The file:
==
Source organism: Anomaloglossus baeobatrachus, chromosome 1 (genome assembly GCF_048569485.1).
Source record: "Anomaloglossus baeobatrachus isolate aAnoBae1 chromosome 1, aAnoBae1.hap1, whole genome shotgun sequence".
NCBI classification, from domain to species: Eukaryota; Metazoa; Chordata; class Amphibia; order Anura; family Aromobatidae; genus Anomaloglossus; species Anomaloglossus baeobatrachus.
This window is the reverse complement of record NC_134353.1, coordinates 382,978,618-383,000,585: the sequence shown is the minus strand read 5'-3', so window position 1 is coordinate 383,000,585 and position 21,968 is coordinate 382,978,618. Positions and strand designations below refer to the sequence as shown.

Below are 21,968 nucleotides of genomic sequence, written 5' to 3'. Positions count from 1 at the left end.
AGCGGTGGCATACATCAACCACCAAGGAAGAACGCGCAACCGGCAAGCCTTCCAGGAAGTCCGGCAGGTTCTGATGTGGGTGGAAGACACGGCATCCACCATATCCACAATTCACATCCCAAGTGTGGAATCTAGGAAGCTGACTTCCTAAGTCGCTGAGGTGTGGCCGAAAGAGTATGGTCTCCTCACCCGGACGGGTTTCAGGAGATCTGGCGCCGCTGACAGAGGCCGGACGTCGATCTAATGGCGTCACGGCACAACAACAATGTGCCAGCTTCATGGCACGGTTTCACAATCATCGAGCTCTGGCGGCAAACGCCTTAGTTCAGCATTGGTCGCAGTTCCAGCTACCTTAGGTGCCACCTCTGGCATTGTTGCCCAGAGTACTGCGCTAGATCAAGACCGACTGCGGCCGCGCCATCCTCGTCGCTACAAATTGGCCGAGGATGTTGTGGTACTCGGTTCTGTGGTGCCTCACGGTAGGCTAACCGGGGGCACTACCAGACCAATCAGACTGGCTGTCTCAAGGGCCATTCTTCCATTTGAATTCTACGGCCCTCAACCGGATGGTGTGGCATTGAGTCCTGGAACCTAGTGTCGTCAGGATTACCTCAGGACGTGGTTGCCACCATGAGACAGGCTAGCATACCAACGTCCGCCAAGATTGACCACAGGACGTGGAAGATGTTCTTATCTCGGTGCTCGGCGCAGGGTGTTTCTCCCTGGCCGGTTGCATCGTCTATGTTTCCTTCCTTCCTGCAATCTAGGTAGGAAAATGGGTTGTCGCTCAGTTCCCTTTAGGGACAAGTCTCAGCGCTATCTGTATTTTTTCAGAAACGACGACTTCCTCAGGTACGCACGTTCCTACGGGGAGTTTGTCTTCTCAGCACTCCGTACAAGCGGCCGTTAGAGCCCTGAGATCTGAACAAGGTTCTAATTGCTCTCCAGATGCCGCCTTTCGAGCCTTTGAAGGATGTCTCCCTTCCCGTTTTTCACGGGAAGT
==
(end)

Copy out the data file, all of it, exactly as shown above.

Source organism: Anomaloglossus baeobatrachus, chromosome 1 (genome assembly GCF_048569485.1).
Source record: "Anomaloglossus baeobatrachus isolate aAnoBae1 chromosome 1, aAnoBae1.hap1, whole genome shotgun sequence".
NCBI classification, from domain to species: Eukaryota; Metazoa; Chordata; class Amphibia; order Anura; family Aromobatidae; genus Anomaloglossus; species Anomaloglossus baeobatrachus.
This window is the reverse complement of record NC_134353.1, coordinates 382,978,618-383,000,585: the sequence shown is the minus strand read 5'-3', so window position 1 is coordinate 383,000,585 and position 21,968 is coordinate 382,978,618. Positions and strand designations below refer to the sequence as shown.

Below are 21,968 nucleotides of genomic sequence, written 5' to 3'. Positions count from 1 at the left end.
AGCGGTGGCATACATCAACCACCAAGGAAGAACGCGCAACCGGCAAGCCTTCCAGGAAGTCCGGCAGGTTCTGATGTGGGTGGAAGACACGGCATCCACCATATCCACAATTCACATCCCAAGTGTGGAATCTAGGAAGCTGACTTCCTAAGTCGCTGAGGTGTGGCCGAAAGAGTATGGTCTCCTCACCCGGACGGGTTTCAGGAGATCTGGCGCCGCTGACAGAGGCCGGACGTCGATCTAATGGCGTCACGGCACAACAACAATGTGCCAGCTTCATGGCACGGTTTCACAATCATCGAGCTCTGGCGGCAAACGCCTTAGTTCAGCATTGGTCGCAGTTCCAGCTACCTTAGGTGCCACCTCTGGCATTGTTGCCCAGAGTACTGCGCTAGATCAAGACCGACTGCGGCCGCGCCATCCTCGTCGCTACAAATTGGCCGAGGATGTTGTGGTACTCGGTTCTGTGGTGCCTCACGGTAGGCTAACCGGGGGCACTACCAGACCAATCAGACTGGCTGTCTCAAGGGCCATTCTTCCATTTGAATTCTACGGCCCTCAACCGGATGGTGTGGCATTGAGTCCTGGAACCTAGTGTCGTCAGGATTACCTCAGGACGTGGTTGCCACCATGAGACAGGCTAGCATACCAACGTCCGCCAAGATTGACCACAGGACGTGGAAGATGTTCTTATCTCGGTGCTCGGCGCAGGGTGTTTCTCCCTGGCCGGTTGCATCGTCTATGTTTCCTTCCTTCCTGCAATCTAGGTAGGAAAATGGGTTGTCGCTCAGTTCCCTTTAGGGACAAGTCTCAGCGCTATCTGTATTTTTTCAGAAACGACGACTTCCTCAGGTACGCACGTTCCTACGGGGAGTTTGTCTTCTCAGCACTCCGTACAAGCGGCCGTTAGAGCCCTGAGATCTGAACAAGGTTCTAATTGCTCTCCAGATGCCGCCTTTCGAGCCTTTGAAGGATGTCTCCCTTCCCGTTTTTCACGGGAAGT